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Discussion Starter #1 (Edited)
I would like to share a bit about purchasing a collectors GTO to those that have this goal. This is not to scare you off as a 60's GTO is a very nice car and I feel a solid investment on the "right" car. This is just offering some insight of the experience I have had with this car, over cars like classic corvettes, cadillacs, BMWs Mercedes, etc.

Being a car nut, I guess I have learned to appreciate the quality of an "original" car a little too much. Back in 76 I too had a $2000.00 67 GTO. I kept wondering what all the hype was about, so I saved everything I could and went and found myself a real nice GTO, and it was just that when I got done with my touches. Today, having currently 17 cars and being a national show judge for the past decade, I have been used to what a #1 condition car is and can appreciate a nice car of any make. I have been on a few year hunt for an "original" 1967 GTO convertible, that actually defines the word "original". I have given myself a budget that is very inline with what the market demands the best of these cars are worth.

Its apparent that the 1960's GTOs have become a respectable collector by the unheard of prices some of these cars have been bringing, and that is a very attractive thing to see. The problem with the GTO I am finding is, you DO NOT get what you pay for even on the most expensive "original". I guess this has alot to to with the fact that many GTOs that people are asking 40K+ for have emerged from the shadows of a car that littered everything from the salvage yards, farm fields to the trailer parks of the world. Being this, the nice "original" cars really are few and far between. Just like that $2000 67 GTO I had back in 1976, when these cars got old they were left with 3 tires in the salvage yard, as an analogy to one foot in the grave.

I have been to about 5 states looking at cars advertised on everything from ebay, the hemmings. I guess I know the car a little too well and this is a curse, as what I have seen has been just tolerable to terrible. What I am seeing in my ventures is a mass exodus of people that have had these used up GTO's laying in farm fields, barns, yards, etc that are NOT car people. These guys have dollar signs rolling in their pupils and they have been told by their bother in-laws that they have gold on their hands, because someone sold one just like theirs on ebay for 60K. One guy took a second mortgage on his place to get his basket case restored. It still is a basket case with a 6K paint job that needs to start all over again to be close to right. He wanted 41K for it. If this car were a 1967 cadillac convertible, no one would pay 100 for it in that condition.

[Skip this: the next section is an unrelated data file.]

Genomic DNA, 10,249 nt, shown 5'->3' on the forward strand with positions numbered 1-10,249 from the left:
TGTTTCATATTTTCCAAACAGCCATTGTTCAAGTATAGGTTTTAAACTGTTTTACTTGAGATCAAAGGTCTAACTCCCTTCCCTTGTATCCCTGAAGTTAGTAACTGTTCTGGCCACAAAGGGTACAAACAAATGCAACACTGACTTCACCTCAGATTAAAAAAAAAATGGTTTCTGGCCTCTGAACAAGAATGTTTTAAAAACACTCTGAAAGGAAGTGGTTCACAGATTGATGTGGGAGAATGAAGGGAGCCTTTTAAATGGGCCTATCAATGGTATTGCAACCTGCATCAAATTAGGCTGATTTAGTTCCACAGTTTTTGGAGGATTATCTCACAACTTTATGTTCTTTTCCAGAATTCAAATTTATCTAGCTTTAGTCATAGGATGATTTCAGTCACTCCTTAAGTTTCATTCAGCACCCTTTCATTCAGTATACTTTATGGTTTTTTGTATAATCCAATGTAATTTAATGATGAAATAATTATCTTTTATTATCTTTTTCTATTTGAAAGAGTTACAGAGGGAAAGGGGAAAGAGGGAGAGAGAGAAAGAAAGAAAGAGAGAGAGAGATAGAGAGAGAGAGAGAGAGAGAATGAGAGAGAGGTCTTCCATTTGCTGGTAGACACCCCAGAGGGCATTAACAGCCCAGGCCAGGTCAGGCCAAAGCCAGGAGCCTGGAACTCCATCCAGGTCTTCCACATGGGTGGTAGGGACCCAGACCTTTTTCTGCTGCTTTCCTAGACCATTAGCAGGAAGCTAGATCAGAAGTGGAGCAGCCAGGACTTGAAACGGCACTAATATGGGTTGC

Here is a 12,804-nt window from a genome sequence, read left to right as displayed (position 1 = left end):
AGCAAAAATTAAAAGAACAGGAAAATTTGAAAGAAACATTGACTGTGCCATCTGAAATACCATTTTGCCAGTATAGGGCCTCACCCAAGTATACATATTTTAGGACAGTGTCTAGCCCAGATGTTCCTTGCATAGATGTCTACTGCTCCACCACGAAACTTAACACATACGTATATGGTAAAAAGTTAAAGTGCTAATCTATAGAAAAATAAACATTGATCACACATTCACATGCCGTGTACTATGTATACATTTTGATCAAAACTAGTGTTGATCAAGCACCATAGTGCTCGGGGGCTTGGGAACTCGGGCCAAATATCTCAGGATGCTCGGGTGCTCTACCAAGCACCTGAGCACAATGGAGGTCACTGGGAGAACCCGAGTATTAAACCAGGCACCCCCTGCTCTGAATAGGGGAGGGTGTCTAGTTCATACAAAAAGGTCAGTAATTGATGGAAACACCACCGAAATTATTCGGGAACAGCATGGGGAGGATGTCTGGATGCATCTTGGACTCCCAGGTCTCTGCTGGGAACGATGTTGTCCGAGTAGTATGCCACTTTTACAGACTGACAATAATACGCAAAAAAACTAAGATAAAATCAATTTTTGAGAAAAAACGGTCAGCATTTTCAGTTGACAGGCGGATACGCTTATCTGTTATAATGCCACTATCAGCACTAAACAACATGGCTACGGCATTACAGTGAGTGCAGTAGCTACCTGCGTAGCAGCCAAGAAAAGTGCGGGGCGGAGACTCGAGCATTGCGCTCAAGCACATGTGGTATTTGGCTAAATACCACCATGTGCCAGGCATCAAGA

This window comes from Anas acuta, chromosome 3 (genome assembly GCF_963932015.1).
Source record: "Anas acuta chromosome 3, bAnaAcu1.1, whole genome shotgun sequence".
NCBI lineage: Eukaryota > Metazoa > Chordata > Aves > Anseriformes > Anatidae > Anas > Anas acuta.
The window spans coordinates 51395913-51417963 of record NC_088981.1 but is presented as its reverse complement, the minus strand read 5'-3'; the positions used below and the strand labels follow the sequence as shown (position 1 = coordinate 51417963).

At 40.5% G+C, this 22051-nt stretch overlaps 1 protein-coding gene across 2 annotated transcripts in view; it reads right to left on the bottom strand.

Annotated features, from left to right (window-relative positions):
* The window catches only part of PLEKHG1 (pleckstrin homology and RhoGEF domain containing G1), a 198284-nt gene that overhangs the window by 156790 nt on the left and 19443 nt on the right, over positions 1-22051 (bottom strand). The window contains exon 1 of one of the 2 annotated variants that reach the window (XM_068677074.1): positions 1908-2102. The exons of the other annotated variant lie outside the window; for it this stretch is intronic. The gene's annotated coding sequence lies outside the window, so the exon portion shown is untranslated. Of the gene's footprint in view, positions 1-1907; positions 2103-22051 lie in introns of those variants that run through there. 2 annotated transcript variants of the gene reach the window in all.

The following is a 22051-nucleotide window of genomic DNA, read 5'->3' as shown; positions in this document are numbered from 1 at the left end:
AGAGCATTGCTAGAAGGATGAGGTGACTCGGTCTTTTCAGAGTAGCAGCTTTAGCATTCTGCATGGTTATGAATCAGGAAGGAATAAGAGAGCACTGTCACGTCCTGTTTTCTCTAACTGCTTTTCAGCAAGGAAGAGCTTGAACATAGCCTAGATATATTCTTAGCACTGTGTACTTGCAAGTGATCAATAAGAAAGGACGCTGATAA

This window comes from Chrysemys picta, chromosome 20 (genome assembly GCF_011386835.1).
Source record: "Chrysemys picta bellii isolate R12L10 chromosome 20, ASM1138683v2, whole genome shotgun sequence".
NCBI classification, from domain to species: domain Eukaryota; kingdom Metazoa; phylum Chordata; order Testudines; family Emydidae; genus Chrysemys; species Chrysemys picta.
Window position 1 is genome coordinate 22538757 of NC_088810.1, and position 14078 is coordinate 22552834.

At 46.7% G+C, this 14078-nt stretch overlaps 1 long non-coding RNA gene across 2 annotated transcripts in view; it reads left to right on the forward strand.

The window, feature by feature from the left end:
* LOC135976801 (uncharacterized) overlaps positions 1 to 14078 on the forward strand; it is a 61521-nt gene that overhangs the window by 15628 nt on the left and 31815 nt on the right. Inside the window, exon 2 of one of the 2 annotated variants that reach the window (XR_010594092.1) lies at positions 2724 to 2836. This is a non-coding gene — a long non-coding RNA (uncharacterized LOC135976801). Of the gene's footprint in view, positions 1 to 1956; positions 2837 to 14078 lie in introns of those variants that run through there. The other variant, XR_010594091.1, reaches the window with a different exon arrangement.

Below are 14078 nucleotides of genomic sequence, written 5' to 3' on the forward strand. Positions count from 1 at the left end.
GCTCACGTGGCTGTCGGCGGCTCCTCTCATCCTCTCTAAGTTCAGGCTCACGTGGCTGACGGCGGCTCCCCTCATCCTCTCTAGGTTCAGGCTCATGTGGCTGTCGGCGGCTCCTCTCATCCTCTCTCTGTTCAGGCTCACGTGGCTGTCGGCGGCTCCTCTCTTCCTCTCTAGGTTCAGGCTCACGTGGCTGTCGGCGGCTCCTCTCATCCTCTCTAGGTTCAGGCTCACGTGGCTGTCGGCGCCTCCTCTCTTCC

Since most of these GTOs I have encountered have been restored for cash, over the love of the car itself, it makes for alot of bad restorations out there. I am certain that the real nice ones are NOT for sale, so that is why near every GTO up for sale is what I label as a "surface job". I have seen a many "Nice" GTOs at the pontiac nationals and in the hands of fellow collectors, but the true original, low mile, no rust, no bondo, no heavy collision repair GTOs are really hard to find, and this is what I have to have to every be happy with owing one of these cars again.

On some of these "surface jobs", the paint is not even dry when the car is shown for sale at a market #1 price. Some are retored by shops that run them through like an assembly line, cutting every corner possible to turn a quick profit. Other individuals are attempting to "retire" on the sale of their "original" GTO, as advertised with a pair of rusted blackjack headers, the early 70's hijackers still in place, a pair of rusty cragar SS's, and the A6 air compressor still laying in the field the car sat in for 20 years.